Join Bill Howell on this month's Drinking on the Last Frontier for dispatches from Frozen River Fest, a conversation with Denali Brewing Co., thoughts on alcohol education and a flavor of brewing science — hops.

This week, on Econ 919, Kenai Peninsula Borough Mayor Charlie Pierce has been touting his plan to cover the borough’s $4 million-plus deficit this year with no new taxes. But a part of that plan means asking for administrative fees from the borough’s service areas. KDLL’s Shaylon Cochran has more.


Have you ever learned a lesson the hard way? Or maybe not learned one at all? You are not alone. True Tales, Told Live held a storytelling event Feb. 2 at Odie’s Deli in Soldotna on the theme “Lessons Not Learned.” We had tales from Glenn Tinker, Bonnie Bernard, Vickie Tinker, Kat Sorenson, Joe Spady, Elizabeth Earl, Sally Cassano, Joel Todd, Joy Petrie and Emily Knight, with Katilin Vadla and Jenny Neyman as the emcees.

Jenny Neyman/KDLL

The #MeToo movement started raising awareness of sexual assault and harassment through social media and leaped off the Internet with events, marches and gatherings in real life. On the central Kenai Peninsula, the Many Voices organization has taken up that banner with a gathering and panel discussion held last month. Susan Smalley, a community volunteer with Many Voices, and two panelists from the event, Dr. Kristin Mitchel and Dr.

Storytellers take a lighthearted look at darkness Dec. 8, 2017, at Odie's in Soldonta, telling true tales on the theme, "Lighten Up — Tales of Escape from the Dark." With hosts Jenny Neyman and Kaitlin Vadla and stories and poetry from Kerri Roe, Dave Atcheson, Jacki Michels, Merril Sikorski, Heddy Huss, Steve Schoonmaker and Meezie Hermansen.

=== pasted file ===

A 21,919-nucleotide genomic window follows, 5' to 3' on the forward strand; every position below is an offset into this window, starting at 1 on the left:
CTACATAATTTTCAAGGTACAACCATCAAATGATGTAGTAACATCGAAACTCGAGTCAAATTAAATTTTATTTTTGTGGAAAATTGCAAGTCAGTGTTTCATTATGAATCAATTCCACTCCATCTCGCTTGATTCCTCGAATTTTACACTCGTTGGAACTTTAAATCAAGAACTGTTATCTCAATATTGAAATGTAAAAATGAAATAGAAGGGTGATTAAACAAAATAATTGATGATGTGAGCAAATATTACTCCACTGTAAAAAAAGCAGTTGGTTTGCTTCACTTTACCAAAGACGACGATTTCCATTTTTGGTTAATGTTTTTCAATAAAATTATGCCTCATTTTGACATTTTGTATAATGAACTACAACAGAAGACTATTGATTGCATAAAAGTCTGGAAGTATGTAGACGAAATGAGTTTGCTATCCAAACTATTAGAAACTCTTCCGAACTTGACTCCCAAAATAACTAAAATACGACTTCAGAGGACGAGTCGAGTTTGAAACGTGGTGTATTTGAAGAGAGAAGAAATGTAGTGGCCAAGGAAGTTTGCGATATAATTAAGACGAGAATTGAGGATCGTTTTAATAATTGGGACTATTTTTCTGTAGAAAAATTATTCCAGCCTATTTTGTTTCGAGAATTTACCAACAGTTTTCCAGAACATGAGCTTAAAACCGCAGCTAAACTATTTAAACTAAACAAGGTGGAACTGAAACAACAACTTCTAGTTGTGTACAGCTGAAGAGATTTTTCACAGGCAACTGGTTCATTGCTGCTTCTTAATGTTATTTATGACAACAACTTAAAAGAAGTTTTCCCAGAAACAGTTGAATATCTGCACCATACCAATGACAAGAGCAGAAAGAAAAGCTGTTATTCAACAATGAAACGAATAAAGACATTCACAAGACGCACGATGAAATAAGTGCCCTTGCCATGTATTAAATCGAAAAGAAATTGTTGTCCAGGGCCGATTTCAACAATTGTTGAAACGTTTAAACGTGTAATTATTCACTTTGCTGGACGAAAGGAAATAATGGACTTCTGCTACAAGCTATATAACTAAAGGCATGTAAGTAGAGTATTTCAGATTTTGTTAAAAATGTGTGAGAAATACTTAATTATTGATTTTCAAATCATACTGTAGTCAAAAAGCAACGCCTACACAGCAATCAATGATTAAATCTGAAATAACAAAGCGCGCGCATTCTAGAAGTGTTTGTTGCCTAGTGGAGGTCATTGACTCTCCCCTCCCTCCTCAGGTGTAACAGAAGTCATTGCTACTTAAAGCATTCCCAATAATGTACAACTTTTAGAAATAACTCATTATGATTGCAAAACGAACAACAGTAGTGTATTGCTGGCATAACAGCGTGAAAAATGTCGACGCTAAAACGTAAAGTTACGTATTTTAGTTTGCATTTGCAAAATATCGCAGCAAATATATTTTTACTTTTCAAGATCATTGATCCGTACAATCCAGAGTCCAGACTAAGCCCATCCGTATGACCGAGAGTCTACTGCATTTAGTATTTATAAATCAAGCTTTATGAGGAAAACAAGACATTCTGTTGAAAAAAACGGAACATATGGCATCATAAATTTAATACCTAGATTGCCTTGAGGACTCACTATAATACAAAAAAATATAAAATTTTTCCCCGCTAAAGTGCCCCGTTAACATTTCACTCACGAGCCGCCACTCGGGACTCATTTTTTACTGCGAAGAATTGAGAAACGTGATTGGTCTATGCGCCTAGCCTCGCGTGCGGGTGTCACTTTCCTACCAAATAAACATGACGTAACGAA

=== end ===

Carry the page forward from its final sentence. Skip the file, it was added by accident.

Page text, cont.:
Nine storytellers dish up true tales on the theme, "Family Recipes for Disaster" on Oct. 13, 2017, at Odie's in Soldotna.  Hosted by Kaitin Vadla, Jenny Neyman and Pegge Erkeneff, with stories by Zach Harden (brother), Megan Harden (sister), Sabrina Harden (mom), Paul Landen, Heddy Huss, Jacki Michels, Liz Earl, Kat Sorensen and Jenny Neyman.

Nine storytellers dish up true tales on the theme, "Family Recipes for Disaster" on Oct. 13, 2017, at Odie's in Soldotna.  Hosted by Kaitin Vadla, Jenny Neyman and Pegge Erkeneff, with stories by Zach Harden (brother), Megan Harden (sister), Sabrina Harden (mom), Paul Landen, Heddy Huss, Jacki Michels, Liz Earl, Kat Sorensen and Jenny Neyman.

(Due to technical difficulties, the beginning of Zach's story is missing. Sorry!)